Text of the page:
Posts tagged "how-to"

February 11, 2013

Create Super Widgets in Muse – The Mobile Flyout Menu

“Where is the flyout menu shown in Dani’s tutorial?” you might ask. Well it’s actually just a Composition Widget in disguise… Jump in and we’ll explore how to make this widget fly out from the edge of the screen.

Just like in the previous posts, I’ve provided a sample file at the end of the article to get you started.

The Flyout Menu

Here is a demo of the end result. When the user taps the trigger button, the menu flyes out from the right edge of the phone screen.

Pluralist Flyout Menu

The Recipe

This super widget is essentially a Blank Composition Widget with two items. The first item is invisible, while the second item holds our menu. Here is a diagram of the design:

Flyout Menu Diagram

  1. If you haven’t already done so, create a Phone version of your site in Plan mode.
  2. Now open up the Phone Home page.
  3. Drag and drop the Blank Composition Widget onto the top of the page.
    WidgetLibrary
  4. Remove the third item from the widget.
  5. Now place the Triggers at the top of the page, above the containers.
    Composition Widget
  6. Add the Menu widget to the second composition item and style it to taste. By placing it on the second item, it will allow us to achieve the effect of sliding from the right.
  7. Add an arrow icon on the trigger to indicate a sliding menu.
  8. Now click the first trigger.
  9. Set Fill opacity on that trigger and its container to 1.
    Fill Opacity
  10. We’re almost there, the next step is to set the widget settings to match this screenshot:
    OOUI

The Result

Below is a screenshot of the Muse example in the sample file.

Muse Flyout

One Important Note

We now have a pretty powerful widget. However there is one caveat to this design that you need to be aware of: In the instructions, we made the first item in the composition have a Fill opacity of 1. By doing this, we don’t actually make the container disappear from the screen, it’s just not visible. What this means is that the container is still there, and if you have anything clickable under the composition widget, it wont register the click.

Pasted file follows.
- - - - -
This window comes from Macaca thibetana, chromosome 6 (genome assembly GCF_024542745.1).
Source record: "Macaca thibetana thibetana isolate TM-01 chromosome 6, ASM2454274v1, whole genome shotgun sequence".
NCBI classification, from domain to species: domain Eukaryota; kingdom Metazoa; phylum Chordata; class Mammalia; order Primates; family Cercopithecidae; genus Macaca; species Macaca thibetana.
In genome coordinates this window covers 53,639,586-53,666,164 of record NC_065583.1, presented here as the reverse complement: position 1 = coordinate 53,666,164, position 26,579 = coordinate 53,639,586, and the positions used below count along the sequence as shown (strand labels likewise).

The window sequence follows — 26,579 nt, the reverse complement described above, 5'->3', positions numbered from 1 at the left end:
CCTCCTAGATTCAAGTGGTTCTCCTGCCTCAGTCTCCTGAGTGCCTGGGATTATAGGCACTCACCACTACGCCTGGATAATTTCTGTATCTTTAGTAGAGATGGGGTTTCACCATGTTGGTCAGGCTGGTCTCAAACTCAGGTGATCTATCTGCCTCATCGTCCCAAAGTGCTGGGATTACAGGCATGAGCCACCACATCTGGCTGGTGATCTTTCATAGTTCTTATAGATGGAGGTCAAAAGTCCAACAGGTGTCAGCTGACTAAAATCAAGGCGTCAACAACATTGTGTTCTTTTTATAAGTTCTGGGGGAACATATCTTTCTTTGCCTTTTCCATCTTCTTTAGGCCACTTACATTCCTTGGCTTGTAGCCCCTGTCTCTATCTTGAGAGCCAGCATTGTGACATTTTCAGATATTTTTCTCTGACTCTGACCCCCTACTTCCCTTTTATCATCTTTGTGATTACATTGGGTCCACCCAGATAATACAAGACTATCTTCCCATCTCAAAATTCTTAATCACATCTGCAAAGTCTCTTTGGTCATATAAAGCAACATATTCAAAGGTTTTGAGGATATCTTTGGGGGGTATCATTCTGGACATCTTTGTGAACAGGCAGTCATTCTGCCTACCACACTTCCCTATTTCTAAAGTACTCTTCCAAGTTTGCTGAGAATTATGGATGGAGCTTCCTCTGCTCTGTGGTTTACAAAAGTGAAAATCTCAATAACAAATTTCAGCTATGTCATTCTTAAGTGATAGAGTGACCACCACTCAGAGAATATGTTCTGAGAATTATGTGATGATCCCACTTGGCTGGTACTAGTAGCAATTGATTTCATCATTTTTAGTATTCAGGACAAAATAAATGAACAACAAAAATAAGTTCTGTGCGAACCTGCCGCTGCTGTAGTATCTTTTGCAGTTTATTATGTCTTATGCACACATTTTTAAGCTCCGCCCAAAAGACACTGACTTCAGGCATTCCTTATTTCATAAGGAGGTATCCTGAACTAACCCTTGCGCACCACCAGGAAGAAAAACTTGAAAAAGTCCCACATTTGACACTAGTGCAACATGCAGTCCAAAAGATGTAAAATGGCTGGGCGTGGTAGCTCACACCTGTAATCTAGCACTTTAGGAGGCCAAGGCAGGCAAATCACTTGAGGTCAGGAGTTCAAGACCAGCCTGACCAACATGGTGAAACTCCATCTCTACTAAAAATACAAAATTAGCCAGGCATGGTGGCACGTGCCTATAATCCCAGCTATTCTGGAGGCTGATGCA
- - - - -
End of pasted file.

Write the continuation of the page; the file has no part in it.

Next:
The reason this pattern works in Dani’s design is because there are no clickable items under the menu. So make sure that you accomodate your design to not have clickable parts directly under the composition widget. If you do want clickable items under the menu, I sugest using the Expanding Mobile Menu that I presented in the previous post.

Stay Tuned for More

I hope you find this Super Widget to be useful. It’s a nice design pattern if used in the correct context. Stay tuned for more posts and more examples of super widgets.

Download the Sample File

You can download the sample file here.

11:16 AM Permalink
December 11, 2012

Create Super Widgets in Muse – The Expanding Mobile Menu

This week we’re excited to announce the release of Muse 3.0 which gives you the ability to create mobile and tablet websites. Designing the navigation for these types of websites is often challenging—as you need to strike the right balance between exposing the site’s information architecture without taking up too much space. A common solution to this problem is a toggle menu that can expand and collapse when touched. I’ll demonstrate how to create this widget in the latest version of Muse, and provide you with a sample file at the end of the post so that you can get started right away.